WHAT WE THINK
August 1, 2003 | Page 3
PRESIDENTIAL APPROVAL ratings are falling, evidence of official lies about Iraq is mounting, and the economy is wobbling. Has George W. Bush's post-September 11 wartime popularity been punctured for good? And will it make a difference for working people fed up with the corporate agenda that Bush is driving forward?
Certainly the White House is on the defensive for the first time since the Enron crash and corporate corruption scandals exposed the inner workings of the CEOs that back Bush. The Iraq war drive, launched in earnest last fall, helped Bush to bury that issue--just as the White House used the September 11 attacks a year earlier to claim legitimacy for an unelected president and change the subject from the rotten economy.
Now the truth is catching up with Bush--not just the fabricated claims about Iraq's weapons of mass destruction to justify an imperialist war, but the mounting misery caused by the U.S. economic crisis.
A panel of economists recently declared that the recession officially ended two years ago. But you wouldn't know it to judge from the deteriorating living standards for working people.
According to a survey by researchers at Rutgers University and the University of Connecticut, one in five Americans were laid off between 2000 and 2003. The survey found that 43 percent of people are worried about job security--and just 8 percent think that Bush is doing an "excellent job" on job-related issues.
No wonder. Bush's economic policy is a one-size-fits-all approach--tax cuts for the rich to solve every problem. So when Bush traveled to Michigan in late July to tout his "jobs and growth" plan, he found plenty of skeptics in a state where the unemployment rate has hit 7.2 percent, the highest in a decade. And with 2.6 million jobs lost since March 2001, Bush could become the first president since Herbert Hoover from the Depression era to preside over a net decline in employment.
With a finger to the wind and an eye on the polls, Democratic presidential candidates are starting to take a tougher line against Bush--on the Iraq war lies and the economy.
Never mind that Democrats rolled over for Bush's two massive tax giveaways--and only started making noise about them afterward. And forget that the Democrats handed the White House a blank check for wars in Afghanistan and Iraq, as well as the repressive USA PATRIOT Act.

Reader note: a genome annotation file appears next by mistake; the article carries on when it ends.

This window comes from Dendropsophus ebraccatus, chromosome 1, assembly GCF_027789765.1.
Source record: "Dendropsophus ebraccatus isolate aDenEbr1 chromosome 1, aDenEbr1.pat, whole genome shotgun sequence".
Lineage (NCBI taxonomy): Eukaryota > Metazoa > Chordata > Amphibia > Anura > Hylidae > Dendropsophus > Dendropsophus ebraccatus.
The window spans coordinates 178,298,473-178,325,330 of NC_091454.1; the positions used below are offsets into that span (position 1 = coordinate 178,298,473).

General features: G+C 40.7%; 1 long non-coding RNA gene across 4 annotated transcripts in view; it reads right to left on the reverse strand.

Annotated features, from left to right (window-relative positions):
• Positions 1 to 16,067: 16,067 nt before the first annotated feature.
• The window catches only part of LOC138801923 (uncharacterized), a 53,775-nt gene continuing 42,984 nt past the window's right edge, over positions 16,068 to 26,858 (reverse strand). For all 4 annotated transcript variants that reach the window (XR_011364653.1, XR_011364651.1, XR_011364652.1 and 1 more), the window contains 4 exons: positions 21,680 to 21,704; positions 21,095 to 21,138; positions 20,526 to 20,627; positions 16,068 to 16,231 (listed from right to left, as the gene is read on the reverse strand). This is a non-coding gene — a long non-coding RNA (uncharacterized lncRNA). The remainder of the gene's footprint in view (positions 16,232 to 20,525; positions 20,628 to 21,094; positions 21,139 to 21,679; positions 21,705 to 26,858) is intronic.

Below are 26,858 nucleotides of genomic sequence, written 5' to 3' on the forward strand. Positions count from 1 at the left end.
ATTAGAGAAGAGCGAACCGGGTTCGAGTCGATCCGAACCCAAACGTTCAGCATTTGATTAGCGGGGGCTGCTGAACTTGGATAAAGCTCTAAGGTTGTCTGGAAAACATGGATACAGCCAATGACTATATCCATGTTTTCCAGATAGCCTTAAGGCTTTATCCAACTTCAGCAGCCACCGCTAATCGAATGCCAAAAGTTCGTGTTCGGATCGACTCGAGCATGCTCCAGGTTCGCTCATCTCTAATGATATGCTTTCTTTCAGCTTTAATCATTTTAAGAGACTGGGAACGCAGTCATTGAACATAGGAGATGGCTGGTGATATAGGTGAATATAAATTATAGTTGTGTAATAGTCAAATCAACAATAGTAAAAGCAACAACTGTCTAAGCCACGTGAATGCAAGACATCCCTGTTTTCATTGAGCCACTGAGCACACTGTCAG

What's more, if the Democrats' anti-Bush rhetoric has sharpened, their policies have a lot more in common with the Republicans than anyone ever admits. Consider former Vermont Gov. Howard Dean, considered the liberal "outsider" in the Democratic presidential field. He wants to "save" Social Security by increasing the retirement age to 70.
Meanwhile, Democratic governors, from Gray Davis in California to Rod Blagojevich in Illinois, are coping with massive budget deficits by implementing vicious budget cuts--with devastating consequences for millions. In fact, U.S. politics has shifted well to the right over the past 25 years because of policies pursued by Democrats as well as Republicans.
That's why Corporate America can still act with such impunity--strangling health care reform, stealing billions with Enron-style rip-offs, attacking unions, and simply imposing cuts in wages and benefits for the nearly 90 percent of workers who have no representation.
There's only one way to resist these attacks--with organization, protest and struggle. This summer's big labor contract showdowns at Verizon and in the auto industry could become key battles.
Whether or not the resistance takes shape, small local battles are already taking place--to stop cuts in schools and social services, to oppose racist police brutality and more. Building these fights--not relying on the promises of this or that Democrat--is the way to oppose not only Bush, but the class war that's being waged against working people.